|Title||PRICKLE1 interaction with SYNAPSIN I reveals a role in autism spectrum disorders.|
|Publication Type||Journal Article|
|Year of Publication||2013|
|Authors||Paemka, Lily, Mahajan Vinit B., Skeie Jessica M., Sowers Levi P., Ehaideb Salleh N., Gonzalez-Alegre Pedro, Sasaoka Toshikuni, Tao Hirotaka, Miyagi Asuka, Ueno Naoto, Takao Keizo, Miyakawa Tsuyoshi, Wu Shu, Darbro Benjamin W., Ferguson Polly J., Pieper Andrew A., Britt Jeremiah K., Wemmie John A., Rudd Danielle S., Wassink Thomas, El-Shanti Hatem, Mefford Heather C., Carvill Gemma L., J Manak Robert, and Bassuk Alexander G.|
The frequent comorbidity of Autism Spectrum Disorders (ASDs) with epilepsy suggests a shared underlying genetic susceptibility; several genes, when mutated, can contribute to both disorders. Recently, PRICKLE1 missense mutations were found to segregate with ASD. However, the mechanism by which mutations in this gene might contribute to ASD is unknown. To elucidate the role of PRICKLE1 in ASDs, we carried out studies in Prickle1(+/-) mice and Drosophila, yeast, and neuronal cell lines. We show that mice with Prickle1 mutations exhibit ASD-like behaviors. To find proteins that interact with PRICKLE1 in the central nervous system, we performed a yeast two-hybrid screen with a human brain cDNA library and isolated a peptide with homology to SYNAPSIN I (SYN1), a protein involved in synaptogenesis, synaptic vesicle formation, and regulation of neurotransmitter release. Endogenous Prickle1 and Syn1 co-localize in neurons and physically interact via the SYN1 region mutated in ASD and epilepsy. Finally, a mutation in PRICKLE1 disrupts its ability to increase the size of dense-core vesicles in PC12 cells. Taken together, these findings suggest PRICKLE1 mutations contribute to ASD by disrupting the interaction with SYN1 and regulation of synaptic vesicles.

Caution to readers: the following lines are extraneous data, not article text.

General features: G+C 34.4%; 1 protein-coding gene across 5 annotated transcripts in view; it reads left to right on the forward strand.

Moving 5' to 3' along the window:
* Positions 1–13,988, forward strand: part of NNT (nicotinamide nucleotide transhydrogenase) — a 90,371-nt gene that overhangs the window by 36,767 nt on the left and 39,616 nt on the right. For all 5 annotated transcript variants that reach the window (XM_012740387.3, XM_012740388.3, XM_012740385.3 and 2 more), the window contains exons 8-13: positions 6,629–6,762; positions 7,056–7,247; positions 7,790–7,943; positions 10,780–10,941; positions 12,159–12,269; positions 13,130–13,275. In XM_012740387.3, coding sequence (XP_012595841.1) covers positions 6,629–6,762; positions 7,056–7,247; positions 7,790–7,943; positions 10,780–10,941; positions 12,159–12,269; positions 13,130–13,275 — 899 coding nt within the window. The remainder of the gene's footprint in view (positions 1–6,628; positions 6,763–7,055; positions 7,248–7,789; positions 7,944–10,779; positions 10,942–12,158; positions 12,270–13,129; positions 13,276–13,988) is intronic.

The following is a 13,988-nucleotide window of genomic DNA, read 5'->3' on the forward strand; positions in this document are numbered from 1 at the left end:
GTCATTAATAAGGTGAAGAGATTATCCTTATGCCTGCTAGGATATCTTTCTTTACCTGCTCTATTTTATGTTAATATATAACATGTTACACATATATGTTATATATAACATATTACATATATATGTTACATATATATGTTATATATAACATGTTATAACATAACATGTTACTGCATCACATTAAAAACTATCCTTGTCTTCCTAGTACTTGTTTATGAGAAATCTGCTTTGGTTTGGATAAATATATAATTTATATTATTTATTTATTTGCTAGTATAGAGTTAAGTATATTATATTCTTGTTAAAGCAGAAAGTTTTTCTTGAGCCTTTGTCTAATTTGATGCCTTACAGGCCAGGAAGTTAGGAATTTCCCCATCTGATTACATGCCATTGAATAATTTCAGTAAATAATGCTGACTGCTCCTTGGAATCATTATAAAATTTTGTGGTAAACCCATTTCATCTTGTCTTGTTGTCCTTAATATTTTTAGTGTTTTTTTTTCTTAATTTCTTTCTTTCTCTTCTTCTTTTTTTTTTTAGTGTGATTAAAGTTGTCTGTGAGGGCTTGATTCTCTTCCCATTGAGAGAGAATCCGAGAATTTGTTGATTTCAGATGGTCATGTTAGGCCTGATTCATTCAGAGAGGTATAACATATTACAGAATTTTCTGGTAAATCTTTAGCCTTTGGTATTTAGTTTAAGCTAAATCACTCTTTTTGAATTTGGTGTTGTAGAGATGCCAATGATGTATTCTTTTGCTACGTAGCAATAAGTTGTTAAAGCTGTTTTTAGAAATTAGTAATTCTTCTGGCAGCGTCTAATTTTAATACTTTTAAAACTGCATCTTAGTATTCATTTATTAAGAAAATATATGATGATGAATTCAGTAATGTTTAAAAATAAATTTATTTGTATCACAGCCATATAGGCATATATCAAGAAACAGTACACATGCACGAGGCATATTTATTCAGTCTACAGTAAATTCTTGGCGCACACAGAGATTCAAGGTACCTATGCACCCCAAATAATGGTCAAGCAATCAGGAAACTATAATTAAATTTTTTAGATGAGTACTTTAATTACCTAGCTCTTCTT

|Alternate Journal||PLoS ONE|